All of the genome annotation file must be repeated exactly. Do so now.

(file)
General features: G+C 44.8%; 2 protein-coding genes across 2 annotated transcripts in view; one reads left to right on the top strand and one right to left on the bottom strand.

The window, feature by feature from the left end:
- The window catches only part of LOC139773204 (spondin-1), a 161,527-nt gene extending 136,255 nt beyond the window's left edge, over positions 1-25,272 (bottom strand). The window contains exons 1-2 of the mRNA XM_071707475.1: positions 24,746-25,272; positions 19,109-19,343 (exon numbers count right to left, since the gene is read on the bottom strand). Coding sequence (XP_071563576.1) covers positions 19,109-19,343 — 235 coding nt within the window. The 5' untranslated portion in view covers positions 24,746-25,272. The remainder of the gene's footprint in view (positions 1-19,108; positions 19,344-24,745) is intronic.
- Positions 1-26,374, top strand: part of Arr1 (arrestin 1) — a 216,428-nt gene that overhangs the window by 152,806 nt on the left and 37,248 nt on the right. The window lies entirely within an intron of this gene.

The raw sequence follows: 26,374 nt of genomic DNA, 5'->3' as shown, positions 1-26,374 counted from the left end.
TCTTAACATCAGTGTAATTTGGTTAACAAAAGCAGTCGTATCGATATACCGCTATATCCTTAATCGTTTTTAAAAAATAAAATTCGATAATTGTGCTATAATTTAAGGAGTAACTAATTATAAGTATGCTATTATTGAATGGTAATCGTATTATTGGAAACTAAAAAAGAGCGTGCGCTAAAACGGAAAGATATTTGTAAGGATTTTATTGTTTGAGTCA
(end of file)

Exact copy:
General features: G+C 44.8%; 2 protein-coding genes across 2 annotated transcripts in view; one reads left to right on the top strand and one right to left on the bottom strand.

The window, feature by feature from the left end:
- The window catches only part of LOC139773204 (spondin-1), a 161,527-nt gene extending 136,255 nt beyond the window's left edge, over positions 1-25,272 (bottom strand). The window contains exons 1-2 of the mRNA XM_071707475.1: positions 24,746-25,272; positions 19,109-19,343 (exon numbers count right to left, since the gene is read on the bottom strand). Coding sequence (XP_071563576.1) covers positions 19,109-19,343 — 235 coding nt within the window. The 5' untranslated portion in view covers positions 24,746-25,272. The remainder of the gene's footprint in view (positions 1-19,108; positions 19,344-24,745) is intronic.
- Positions 1-26,374, top strand: part of Arr1 (arrestin 1) — a 216,428-nt gene that overhangs the window by 152,806 nt on the left and 37,248 nt on the right. The window lies entirely within an intron of this gene.

The raw sequence follows: 26,374 nt of genomic DNA, 5'->3' as shown, positions 1-26,374 counted from the left end.
TCTTAACATCAGTGTAATTTGGTTAACAAAAGCAGTCGTATCGATATACCGCTATATCCTTAATCGTTTTTAAAAAATAAAATTCGATAATTGTGCTATAATTTAAGGAGTAACTAATTATAAGTATGCTATTATTGAATGGTAATCGTATTATTGGAAACTAAAAAAGAGCGTGCGCTAAAACGGAAAGATATTTGTAAGGATTTTATTGTTTGAGTCA